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8 Soft Skills Tech Hiring Managers Covet


Technology is one of the fastest growing sectors of the U.S. economy. In fact, there’s a talent shortage in the STEM (science, technology, engineering and mathematics) fields, which means that of the predicted 1.4 million STEM jobs that will be available by 2020, there will be a shortage of talent for about 1 million positions — or 70%.

Millennials have proactively — and pragmatically — sought experiences that will make them leaders among their colleagues, and they’re highly proficient with technology. In fact, the younger the millennial, the stronger his or her affinity for tech. Fresh computer science graduates can look forward to earning substantially more money than do their peers with business majors, and some companies like Facebook are paying fresh graduates six-figure starting salaries.

But with the competition for employees heating up, many employers are looking outside Silicon Valley for promising talent. American job seekers aren’t just competing with those residing in major tech hubs; they’re competing against any qualified job applicant with a high-speed Internet connection who’s willing to work remotely.

Hiring managers aren’t just looking at your technical skills — and they aren’t hiring specifically for their company’s niche, whether that’s ad tech or fashion. They’re looking at the characteristics and the other “soft skills” that make you who you are.

Here are eight traits that will help set you apart from your peers.

  • 1. Self-promotion: Your chances of getting a tech job increase substantially when you can market yourself effectively. To create a solid online presence, get active on platforms like LinkedIn, GitHub and Quora, and participate in Hacker League hackathons to display your technical capabilities.
  • 2. Networking skills:

    Often, it’s not what you know that lands you the job — it’s who you know.

    Often, it’s not what you know that lands you the job — it’s who you know. Engineers whonetwork are more likely to find more opportunities, simply because they have the connections to make it happen. To start getting a foothold in your industry, go to localMeetups and startup events to make connections with like-minded people in your field.

  • 3. Strong communication skills: If you can’t sell yourself and your skills, you’re going to have a much harder time getting a job at a top company. Hiring managers want engineers who can lead a group, collaborate and communicate their vision. Consider taking a speech class to learn how to make presentations and improve your interview skills.
  • 4. Resourcefulness: It’s important to know your own value in the market. Connect with a recruiter who’s an expert in your field to learn the trends, salaries and local opportunities available. Have him critique your resume. Remember: You don’t have to stick with a recruiter just because you called.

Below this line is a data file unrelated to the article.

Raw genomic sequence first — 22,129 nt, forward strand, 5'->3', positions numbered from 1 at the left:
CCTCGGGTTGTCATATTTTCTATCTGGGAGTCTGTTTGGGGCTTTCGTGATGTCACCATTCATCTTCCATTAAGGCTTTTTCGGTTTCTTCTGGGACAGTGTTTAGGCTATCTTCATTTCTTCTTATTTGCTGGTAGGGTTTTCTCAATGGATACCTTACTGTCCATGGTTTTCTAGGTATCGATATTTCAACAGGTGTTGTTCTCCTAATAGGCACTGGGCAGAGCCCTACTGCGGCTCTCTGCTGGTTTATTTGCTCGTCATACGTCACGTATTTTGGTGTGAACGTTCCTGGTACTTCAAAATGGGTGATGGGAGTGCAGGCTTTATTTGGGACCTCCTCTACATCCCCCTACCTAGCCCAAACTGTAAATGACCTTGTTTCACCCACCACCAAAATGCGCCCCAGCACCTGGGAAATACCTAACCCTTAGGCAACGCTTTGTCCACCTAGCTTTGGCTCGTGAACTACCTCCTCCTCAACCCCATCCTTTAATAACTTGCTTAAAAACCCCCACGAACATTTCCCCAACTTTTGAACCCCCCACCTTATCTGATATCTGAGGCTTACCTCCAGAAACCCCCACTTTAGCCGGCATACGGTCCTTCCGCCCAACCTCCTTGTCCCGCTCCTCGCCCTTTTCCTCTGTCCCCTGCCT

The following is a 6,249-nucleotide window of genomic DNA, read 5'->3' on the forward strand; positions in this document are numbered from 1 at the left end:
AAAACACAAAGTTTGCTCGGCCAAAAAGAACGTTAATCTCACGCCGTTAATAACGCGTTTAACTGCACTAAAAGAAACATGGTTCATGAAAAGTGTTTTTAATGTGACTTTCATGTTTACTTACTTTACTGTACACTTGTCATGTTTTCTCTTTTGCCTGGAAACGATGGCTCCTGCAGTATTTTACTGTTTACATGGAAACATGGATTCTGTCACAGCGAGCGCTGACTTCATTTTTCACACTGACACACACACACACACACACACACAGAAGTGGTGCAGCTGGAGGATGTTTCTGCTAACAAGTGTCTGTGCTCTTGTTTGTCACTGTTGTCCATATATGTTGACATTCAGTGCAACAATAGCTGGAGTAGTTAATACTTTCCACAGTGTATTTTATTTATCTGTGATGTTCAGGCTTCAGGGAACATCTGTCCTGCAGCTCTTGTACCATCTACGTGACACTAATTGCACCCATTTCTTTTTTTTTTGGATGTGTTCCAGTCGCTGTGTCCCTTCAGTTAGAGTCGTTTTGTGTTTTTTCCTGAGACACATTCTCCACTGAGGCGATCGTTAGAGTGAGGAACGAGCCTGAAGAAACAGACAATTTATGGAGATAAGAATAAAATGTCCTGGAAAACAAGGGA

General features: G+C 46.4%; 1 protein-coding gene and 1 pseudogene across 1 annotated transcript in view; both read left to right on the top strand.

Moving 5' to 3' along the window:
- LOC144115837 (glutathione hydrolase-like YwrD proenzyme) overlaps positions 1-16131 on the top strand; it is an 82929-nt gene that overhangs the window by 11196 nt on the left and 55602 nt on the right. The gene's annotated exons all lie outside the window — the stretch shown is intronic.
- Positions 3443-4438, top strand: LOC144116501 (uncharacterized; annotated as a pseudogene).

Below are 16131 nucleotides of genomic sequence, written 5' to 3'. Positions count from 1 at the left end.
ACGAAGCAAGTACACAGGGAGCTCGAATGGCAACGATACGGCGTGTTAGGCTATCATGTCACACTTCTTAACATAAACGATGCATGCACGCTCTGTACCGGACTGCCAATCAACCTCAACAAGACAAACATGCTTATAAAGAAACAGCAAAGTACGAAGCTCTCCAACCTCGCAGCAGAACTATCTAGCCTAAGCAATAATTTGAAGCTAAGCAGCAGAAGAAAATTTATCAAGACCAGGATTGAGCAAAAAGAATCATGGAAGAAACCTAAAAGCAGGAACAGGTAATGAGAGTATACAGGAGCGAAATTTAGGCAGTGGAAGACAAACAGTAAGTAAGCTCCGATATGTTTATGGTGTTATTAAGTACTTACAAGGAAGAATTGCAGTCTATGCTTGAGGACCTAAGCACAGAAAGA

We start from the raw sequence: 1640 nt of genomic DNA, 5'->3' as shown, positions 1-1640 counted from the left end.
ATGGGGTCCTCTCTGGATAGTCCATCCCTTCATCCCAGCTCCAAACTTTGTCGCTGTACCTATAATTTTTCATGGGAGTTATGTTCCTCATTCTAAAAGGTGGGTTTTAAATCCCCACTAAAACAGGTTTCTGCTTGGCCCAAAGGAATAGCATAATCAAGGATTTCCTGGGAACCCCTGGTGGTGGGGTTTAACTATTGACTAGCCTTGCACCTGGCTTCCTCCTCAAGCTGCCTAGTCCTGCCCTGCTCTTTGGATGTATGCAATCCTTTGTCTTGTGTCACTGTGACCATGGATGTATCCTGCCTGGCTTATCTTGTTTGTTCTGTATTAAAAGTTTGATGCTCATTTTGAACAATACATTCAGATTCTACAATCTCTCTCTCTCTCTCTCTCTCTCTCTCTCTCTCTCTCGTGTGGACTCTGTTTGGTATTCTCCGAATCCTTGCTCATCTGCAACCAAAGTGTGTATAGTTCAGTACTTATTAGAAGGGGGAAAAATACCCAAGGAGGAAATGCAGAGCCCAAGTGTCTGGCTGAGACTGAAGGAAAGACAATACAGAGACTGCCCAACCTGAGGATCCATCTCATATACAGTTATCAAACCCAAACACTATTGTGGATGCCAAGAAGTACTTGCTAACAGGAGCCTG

• 5. Coding preparation: A growing interview trend in assessing candidates’ skills is toask them to demonstrate their coding capabilities on the fly. A problem will be posed, and you will need to solve it in real time. Practice whiteboarding — and coding with a timer — to get comfortable with this process prior to an interview.
  • 6. Competitiveness: Tech companies want engineers with gumption. Enter local hackathons to show off your capabilities, and be sure to include your accomplishments on your professional profiles and resume.
  • 7. Initiative: Don’t just learn one language and expect a company to mentor you. Differentiate yourself from the competition by teaching yourself new languages and skills. For example, if you’re an entry-level Ruby developer, learn to create a Ruby gem, and post it as sample work to GitHub (even if it’s basic).

    It’s also a good idea to learn both front-end and back-end development.

    It’s also a good idea to learn both front-end and back-end development. Working toward becoming a full-stack developer will increase your value to prospective employers.

  • 8. Honesty: Always be honest with potential employers about your capabilities. There’s nothing worse for a hiring manager than bringing on a new employee and finding out that his resume was full of false information. If you’re open about your existing core skills and the skills you want to develop, you’ll receive opportunities that align with your abilities.

While the tech talent shortage will give promising young STEM professionals overwhelming power in the coming years, the competition for top positions in the best tech companies is going to be fiercer than ever. To differentiate yourself, make sure you update your online profiles and stay active on networking sites. Constantly work to build your skills as a developer and improve your soft skills, such as networking and communication.

If you’re constantly growing as a professional and becoming an active member of the tech community, both online and off, there’s no limit to the opportunities you’ll receive.




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